Given the parameters of the Large Hadron Collider (LHC) at CERN, VLQs pair produce through a gluonic strong (QCD) interaction or in single particle production through electroweak interactions. The \(\text{T}\) has an electric charge of \(2e/3\) and the \(\text{B}\) has a charge of \(-e/3\). Assuming the minimal models, the VLQs can arise as electroweak singlets \((\)either a \(\text{T}\) or a \(\text{B})\), in doublet form as \(\text{T, B}\), or in other doublet and triplet combinations with other exotic VLQs with differing charges. As expected, the decay branching ratios are unique for distinct singlet (or doublet/ triplet) scenarios. Predicted branching ratios are as follows:

$$ \begin{array}{ c | c c } & \text{Singlets} & \text{Doublets} \\ \hline \text{T} \to \text{bW} & 50\% & \text{n/a} \\ \hline \text{T} \to \text{tH} & 25\% & 50\% \\ \hline \text{T} \to \text{tZ} & 25\% & 50\% \\ \hline \text{B} \to \text{tW} & 50\% & 50\% \\ \hline \text{B} \to \text{bH} & 25\% & \text{n/a} \\ \hline \text{B} \to \text{bZ} & 25\% & 50\% \\ \end{array} $$

The singlet and doublet branching fractions stood as a benchmark reference for the search, selecting three leptonic final states to eliminate the statistical background and set lower limits on the masses of the \(\text{T}\) and \(\text{B}\).

**Final States and Results**

The analysis was conducted using LHC data from proton-proton \((\text{pp})\) collisions at \(\sqrt{s}=13\text{ TeV}\) at an integrated luminosity of \(138\text{ fb}^{-1}\) between 2016 and 2018 at the CMS experiment. The collaboration used three leptonic final states consisting of charged electrons and muons (as taus pose decay width and detection difficulties): single-lepton, same-signed dilepton, and multilepton \((n\geq 3)\). Same-signed dilepton pairs \((e^{\pm}e^{\pm},\mu^{\pm}\mu^{\pm})\) occur less frequently than oppositely-signed dilepton production \((e^{\pm}e^{\mp},\mu^{\pm}\mu^{\mp})\), thus providing the analysis with a more distinct signal that can be easier to identify while sifting through background decays. Additionally, the physicists assumed only a single VLQ flavor, either \(\text{T}\) or \(\text{B}\), was present in a given decay, as the predicted production cross section is low enough to confidently exclude channels involving both VLQs. Thus, the mass lower limits and confidence level results were determined using independent analyses for each particle.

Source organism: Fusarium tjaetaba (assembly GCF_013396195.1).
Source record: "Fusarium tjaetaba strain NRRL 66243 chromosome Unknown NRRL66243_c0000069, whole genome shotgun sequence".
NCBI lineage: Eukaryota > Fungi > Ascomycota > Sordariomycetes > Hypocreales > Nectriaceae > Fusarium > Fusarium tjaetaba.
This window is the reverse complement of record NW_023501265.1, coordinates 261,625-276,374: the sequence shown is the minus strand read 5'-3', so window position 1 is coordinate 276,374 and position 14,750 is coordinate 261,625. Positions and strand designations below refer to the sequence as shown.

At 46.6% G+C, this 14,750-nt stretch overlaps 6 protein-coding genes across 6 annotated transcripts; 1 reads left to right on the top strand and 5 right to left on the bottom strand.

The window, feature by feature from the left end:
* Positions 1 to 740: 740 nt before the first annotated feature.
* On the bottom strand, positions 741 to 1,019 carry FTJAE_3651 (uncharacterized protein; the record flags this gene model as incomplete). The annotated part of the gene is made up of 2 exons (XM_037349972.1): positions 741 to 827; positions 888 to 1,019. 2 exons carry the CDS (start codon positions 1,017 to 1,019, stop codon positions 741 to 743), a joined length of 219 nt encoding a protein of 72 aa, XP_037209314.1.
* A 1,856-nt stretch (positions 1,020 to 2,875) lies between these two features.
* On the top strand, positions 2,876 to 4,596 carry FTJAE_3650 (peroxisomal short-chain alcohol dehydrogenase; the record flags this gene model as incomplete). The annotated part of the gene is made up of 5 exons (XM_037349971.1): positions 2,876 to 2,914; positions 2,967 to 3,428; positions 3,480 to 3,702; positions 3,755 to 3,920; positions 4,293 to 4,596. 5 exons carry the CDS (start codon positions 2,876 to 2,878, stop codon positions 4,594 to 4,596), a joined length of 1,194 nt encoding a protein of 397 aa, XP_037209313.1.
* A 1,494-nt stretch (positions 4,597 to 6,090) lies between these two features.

Each channel involved various algorithmic analyses. The single-lepton channel used a common high energy physics (HEP) jet algorithm to identify the parent (decayed from) particles for jets with large radii, followed by VLQ candidate reconstruction using a multilayer perception network. The same-sign dilepton and multilepton channels exploited the rarity of same-signed leptonic pair production as well as the relatively large energy signatures from desired signal events to study potential non-SM behavior. The CMS collaboration reported production of the \(\text{T}\) and \(\text{B}\) to be excluded for masses up to \(1.54 \text{ TeV}\) and \(1.56 \text{ TeV}\) with \(95\%\) confidence, respectively.

Further analyses, especially after luminosity and detection upgrades to the LHC at CERN, will seek to investigate the VLQ limits beyond current limits. Though VLQs pose only a small fraction of BSM physical theories, the publication of strong \( (\text{T}\overline{\mbox{T}}, \text{B}\overline{\mbox{B}} )\) limits acts to widen the experimental cutoffs for other heavy-fermionic theories. As exotic and BSM experimental searches continue to introduce new results, theoretical physicists gain more expansive data to build frameworks and alternative models, searching for new discoveries to “break” the Standard Model.